Fun maths activities you can do at home

4 min read

From baking tasty treats to becoming a shopkeeper, there are lots of fun maths activities you can do at home to liven up your learning! Read on to discover our top ideas for entertaining mathematical games you can play at home.

Shopkeeper

Gather together lots of items from around your home and lay them out on a table. Price each item with a sticky note, using whole numbers (such as £5) for young children and varied prices (such as £2.25, £2.45 and £2.99) for older learners.

Next, it’s time to open up shop! Take turns at being shopkeeper and customer with your child, using fake notes and coins (or real ones if you like to live dangerously) to purchase various items.

Encourage your child to play around with their purchases and ask them questions about what they’re buying or selling as they go. These could be along the lines of:

  • How much will it cost to buy two apples and an oven mitt?
  • Can you afford to buy three pens with your remaining change?
  • How much change will you need to give me if I hand over a £5 note?

Once your child has had time to purchase and sell a number of goods, why not continue the game by holding a sale? Mark the products as ‘50% off’, ‘25% off’ and ‘buy one get one free’, and encourage your child to work out the new prices as they shop.

Oh-so-sweet fractions

Sweets are probably the tastiest way to learn about fractions!

Pour out some Smarties, Skittles or equally colourful treats onto a plate (feel free to ‘taste-test’ a few before you begin!). You can also do this with a family-size bar of chocolate broken into squares.

Ask your child questions about fractions, encouraging them to move the sweets as they answer to help them visualise proportions in action. You could ask questions along the lines of:

  • Can you divide the sweets into thirds?
  • What proportion of the sweets are blue?
  • If I eat 3 sweets, what fraction of the sweets do I now have?

When you’re nearing the end of your questions, ask your child to divide the remaining sweets equally among the family. The final stage is the most important – eating them!

 

 

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Brilliant baking

Baking is another great way to learn about fractions and proportions.

Take a look at the recipe together with your child. Look at how many servings the recipe will make and discuss how you could increase or decrease the quantity, with questions like, “We need 350g of flour for this recipe; how much would we need if we were going to make ⅓ of the cookies?”.

Gather together all of the ingredients you’ll need. If you’re feeling brave, encourage your budding bakers to do the weighing for you! As you work, ask your child fraction-related questions. These could be along the lines of:

  • Can you divide the dough into quarters?
  • If we are making 12 cakes, how many would we each get if we shared them equally?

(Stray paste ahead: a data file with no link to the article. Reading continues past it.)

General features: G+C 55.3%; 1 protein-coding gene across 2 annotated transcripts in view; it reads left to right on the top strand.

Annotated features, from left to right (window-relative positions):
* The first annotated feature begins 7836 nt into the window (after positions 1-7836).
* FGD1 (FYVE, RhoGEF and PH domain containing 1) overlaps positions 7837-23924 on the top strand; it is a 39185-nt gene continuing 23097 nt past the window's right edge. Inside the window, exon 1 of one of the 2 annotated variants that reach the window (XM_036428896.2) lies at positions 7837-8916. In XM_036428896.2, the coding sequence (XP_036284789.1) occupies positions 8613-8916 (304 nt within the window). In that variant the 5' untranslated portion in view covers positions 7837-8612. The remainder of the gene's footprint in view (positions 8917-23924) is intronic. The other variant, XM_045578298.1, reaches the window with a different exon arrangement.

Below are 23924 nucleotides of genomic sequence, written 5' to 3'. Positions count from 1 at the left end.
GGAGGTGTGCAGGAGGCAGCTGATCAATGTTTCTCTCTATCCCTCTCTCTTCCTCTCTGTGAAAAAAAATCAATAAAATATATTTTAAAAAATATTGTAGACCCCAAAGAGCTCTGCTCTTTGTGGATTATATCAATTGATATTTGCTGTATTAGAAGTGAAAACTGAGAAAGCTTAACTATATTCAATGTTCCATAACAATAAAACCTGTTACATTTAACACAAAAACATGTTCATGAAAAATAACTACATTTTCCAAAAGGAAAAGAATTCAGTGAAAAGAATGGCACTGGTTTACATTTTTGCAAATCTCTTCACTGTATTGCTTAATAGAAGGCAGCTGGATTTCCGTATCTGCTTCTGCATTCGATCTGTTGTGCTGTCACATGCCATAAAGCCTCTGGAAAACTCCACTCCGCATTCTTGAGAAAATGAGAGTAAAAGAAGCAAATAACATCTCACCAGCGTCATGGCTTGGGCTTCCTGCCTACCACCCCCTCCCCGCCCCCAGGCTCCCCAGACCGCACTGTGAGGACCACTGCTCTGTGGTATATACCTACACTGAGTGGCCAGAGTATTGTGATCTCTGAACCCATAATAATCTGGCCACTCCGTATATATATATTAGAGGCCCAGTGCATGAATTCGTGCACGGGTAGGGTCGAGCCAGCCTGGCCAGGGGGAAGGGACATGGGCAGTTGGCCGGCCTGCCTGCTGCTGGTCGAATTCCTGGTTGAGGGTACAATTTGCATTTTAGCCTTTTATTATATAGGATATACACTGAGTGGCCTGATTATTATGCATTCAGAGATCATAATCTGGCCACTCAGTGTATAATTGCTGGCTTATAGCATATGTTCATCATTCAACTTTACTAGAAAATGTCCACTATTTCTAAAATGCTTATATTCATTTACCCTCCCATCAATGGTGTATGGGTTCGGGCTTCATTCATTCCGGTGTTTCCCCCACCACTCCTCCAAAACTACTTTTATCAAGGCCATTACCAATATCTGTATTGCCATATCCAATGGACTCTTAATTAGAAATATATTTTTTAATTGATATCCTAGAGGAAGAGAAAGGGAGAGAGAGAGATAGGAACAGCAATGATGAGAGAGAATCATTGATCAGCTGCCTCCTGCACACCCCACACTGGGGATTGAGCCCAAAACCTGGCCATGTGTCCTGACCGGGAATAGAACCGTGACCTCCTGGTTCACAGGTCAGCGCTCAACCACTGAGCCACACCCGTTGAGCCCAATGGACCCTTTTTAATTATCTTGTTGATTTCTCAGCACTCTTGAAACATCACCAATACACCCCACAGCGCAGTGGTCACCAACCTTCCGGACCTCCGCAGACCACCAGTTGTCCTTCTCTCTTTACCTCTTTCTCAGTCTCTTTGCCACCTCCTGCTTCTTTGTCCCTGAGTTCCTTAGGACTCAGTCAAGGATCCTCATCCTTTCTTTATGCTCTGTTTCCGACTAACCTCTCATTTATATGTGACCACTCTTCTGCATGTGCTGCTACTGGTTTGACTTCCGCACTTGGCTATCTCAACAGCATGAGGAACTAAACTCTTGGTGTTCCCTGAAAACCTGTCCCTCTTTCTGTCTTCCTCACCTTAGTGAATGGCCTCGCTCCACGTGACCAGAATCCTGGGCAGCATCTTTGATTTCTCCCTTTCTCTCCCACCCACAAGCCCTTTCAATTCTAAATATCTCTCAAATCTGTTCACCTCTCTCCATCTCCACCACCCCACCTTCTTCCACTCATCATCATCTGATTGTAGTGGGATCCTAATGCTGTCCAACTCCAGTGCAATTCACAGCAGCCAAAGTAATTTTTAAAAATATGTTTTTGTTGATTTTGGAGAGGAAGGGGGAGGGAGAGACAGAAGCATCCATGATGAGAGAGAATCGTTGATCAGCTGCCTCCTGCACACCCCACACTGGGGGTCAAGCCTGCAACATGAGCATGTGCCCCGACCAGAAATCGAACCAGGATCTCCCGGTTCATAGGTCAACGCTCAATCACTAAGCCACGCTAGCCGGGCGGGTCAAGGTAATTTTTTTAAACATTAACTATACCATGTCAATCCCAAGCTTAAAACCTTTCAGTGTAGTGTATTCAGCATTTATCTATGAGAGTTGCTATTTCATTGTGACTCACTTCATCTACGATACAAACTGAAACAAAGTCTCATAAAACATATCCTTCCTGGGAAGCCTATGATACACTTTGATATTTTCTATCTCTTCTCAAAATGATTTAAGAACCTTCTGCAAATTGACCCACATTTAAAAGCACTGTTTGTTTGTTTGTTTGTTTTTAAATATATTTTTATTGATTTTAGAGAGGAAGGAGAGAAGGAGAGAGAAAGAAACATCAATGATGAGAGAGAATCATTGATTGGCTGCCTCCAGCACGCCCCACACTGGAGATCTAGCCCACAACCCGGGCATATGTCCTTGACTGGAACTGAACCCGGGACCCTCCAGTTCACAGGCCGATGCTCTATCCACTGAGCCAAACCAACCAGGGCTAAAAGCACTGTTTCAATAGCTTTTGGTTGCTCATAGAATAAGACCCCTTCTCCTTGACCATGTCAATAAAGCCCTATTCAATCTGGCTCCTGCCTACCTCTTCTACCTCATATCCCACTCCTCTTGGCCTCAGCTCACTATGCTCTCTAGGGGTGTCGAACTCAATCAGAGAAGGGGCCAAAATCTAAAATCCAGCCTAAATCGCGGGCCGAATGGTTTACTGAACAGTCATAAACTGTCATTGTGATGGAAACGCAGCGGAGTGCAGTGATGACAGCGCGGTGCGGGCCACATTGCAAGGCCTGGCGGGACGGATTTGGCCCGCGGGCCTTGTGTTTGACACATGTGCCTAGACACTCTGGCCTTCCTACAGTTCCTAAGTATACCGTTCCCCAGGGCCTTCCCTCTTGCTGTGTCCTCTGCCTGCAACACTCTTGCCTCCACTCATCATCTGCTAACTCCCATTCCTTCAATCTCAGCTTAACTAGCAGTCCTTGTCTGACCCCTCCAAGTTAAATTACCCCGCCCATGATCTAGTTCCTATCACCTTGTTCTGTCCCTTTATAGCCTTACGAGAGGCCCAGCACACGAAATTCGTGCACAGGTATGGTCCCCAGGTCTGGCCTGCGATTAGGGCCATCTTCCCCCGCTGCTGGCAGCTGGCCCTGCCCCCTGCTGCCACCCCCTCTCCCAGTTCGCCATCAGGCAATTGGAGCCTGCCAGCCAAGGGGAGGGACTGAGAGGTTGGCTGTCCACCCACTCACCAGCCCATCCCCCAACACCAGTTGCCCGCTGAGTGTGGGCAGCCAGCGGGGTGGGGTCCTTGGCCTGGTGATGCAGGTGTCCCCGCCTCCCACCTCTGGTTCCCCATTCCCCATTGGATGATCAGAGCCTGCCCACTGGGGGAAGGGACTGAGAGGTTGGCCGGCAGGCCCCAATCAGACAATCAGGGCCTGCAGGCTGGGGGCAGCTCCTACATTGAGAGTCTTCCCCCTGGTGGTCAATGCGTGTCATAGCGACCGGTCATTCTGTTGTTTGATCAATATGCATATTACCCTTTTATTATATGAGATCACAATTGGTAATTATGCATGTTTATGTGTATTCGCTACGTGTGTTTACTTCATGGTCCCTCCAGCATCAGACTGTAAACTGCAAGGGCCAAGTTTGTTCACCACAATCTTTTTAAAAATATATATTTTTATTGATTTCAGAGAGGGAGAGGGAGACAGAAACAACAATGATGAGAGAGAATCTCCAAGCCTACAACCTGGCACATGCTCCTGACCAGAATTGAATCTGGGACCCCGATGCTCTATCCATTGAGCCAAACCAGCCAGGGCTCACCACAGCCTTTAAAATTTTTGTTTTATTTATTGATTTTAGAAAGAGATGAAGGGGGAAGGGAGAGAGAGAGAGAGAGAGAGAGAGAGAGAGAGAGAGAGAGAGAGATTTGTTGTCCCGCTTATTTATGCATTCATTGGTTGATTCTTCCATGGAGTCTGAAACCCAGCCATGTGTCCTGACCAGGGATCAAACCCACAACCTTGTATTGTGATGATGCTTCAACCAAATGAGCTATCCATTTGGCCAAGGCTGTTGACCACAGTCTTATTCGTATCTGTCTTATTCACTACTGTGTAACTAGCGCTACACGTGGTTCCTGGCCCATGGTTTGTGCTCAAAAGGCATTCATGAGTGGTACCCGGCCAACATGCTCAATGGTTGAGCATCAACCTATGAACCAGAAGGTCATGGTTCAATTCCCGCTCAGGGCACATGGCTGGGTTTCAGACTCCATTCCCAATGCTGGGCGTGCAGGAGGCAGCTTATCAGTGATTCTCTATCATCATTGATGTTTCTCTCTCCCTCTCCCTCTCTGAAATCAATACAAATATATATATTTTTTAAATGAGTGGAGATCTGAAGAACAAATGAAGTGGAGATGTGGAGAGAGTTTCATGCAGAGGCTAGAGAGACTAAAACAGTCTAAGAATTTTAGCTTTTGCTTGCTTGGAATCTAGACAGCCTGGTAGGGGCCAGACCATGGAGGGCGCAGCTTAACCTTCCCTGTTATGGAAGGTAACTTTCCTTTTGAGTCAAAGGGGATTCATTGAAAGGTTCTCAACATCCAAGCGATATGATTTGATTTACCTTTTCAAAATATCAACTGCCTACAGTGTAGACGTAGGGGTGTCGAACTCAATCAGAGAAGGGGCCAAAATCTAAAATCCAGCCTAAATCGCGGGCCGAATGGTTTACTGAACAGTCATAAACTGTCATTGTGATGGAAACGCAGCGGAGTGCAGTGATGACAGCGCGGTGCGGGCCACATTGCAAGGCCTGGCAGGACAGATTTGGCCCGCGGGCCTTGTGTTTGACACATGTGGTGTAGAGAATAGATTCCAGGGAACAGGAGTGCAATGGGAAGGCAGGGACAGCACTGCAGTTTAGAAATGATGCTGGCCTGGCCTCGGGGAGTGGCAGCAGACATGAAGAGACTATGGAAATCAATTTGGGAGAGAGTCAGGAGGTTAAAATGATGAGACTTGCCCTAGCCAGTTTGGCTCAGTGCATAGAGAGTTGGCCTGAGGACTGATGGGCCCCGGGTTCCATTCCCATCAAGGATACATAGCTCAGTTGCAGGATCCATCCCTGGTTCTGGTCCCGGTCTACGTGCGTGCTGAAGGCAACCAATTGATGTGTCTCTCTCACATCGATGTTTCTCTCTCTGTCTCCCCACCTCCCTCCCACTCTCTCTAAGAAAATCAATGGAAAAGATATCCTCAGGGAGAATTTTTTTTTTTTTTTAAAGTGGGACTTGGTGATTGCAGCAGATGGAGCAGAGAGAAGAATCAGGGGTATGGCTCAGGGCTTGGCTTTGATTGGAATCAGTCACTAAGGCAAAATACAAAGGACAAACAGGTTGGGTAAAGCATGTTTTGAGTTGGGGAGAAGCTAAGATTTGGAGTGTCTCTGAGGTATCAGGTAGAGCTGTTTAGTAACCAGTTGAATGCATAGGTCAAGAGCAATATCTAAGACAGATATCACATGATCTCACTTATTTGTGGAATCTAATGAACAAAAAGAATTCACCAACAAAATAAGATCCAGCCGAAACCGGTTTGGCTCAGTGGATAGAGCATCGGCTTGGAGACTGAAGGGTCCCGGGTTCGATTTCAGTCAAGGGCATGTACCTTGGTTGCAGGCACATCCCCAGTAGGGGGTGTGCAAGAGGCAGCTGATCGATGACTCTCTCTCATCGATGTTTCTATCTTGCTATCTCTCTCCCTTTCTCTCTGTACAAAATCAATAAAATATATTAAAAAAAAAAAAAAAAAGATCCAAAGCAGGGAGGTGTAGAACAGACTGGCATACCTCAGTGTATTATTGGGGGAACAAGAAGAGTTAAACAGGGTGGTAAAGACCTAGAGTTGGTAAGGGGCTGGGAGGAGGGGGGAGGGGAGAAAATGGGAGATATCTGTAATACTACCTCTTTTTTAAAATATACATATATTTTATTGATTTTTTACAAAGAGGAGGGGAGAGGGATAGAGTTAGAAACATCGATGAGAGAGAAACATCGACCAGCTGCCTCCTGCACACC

• Using this ready-roll icing/dough, can you cut out shapes and then show me half/quarter/a third of that shape?

For more foodie-related learning, BBC Food have some wonderful ideas for teaching English, Science and even French through cooking!

Tables tennis

If you have the space, you could do this with ping pong bats and balls, tennis racquets and a ball, or any other bat and ball type games you have.

Alternatively, serve an imaginary ball to your child by asking a times table question (e.g. ‘4 x 5’). Your child returns it by answering as fast as they can!

If they’re correct, ask them another question. Keep the rally going until they get one wrong or until they get to a target you’ve set in advance. You can also adjust the difficulty of the questions you ask to build their confidence as you go.

For even more multiplication games, check out our blog on fun ways to learn your times tables.

Mathematical stories

The possibilities for this game are truly endless! Make up a magical story for your child and incorporate mathematical questions into it as you go. For example, if the main character is going to cross a bridge, you could say, ‘Rob is stopped at the bridge by a guard. Before he can cross, the guard asks, “What’s three times six?”’.

If your child answers correctly, the character can progress. If not, create an alternative route and ask them a different question.

Daring dice

There are lots of ways you can creatively use dice to practise addition, subtraction, rounding and more.

Two dice showing double sixes

Starting off by throwing 3 dice, then ask your child to:

  • Mentally calculate the sum of the 3 numbers
  • Jot down the numbers each shows and round this number up to the nearest ten
  • Add the first 2 numbers together and multiply this by the final number

As you go, try adding in more dice to increase the difficulty.

Article by Lucy Hart

Doodle empowers learners to achieve confidence in maths and English. Our intelligent technology creates individual work programmes which are motivational, affordable and convenient to use.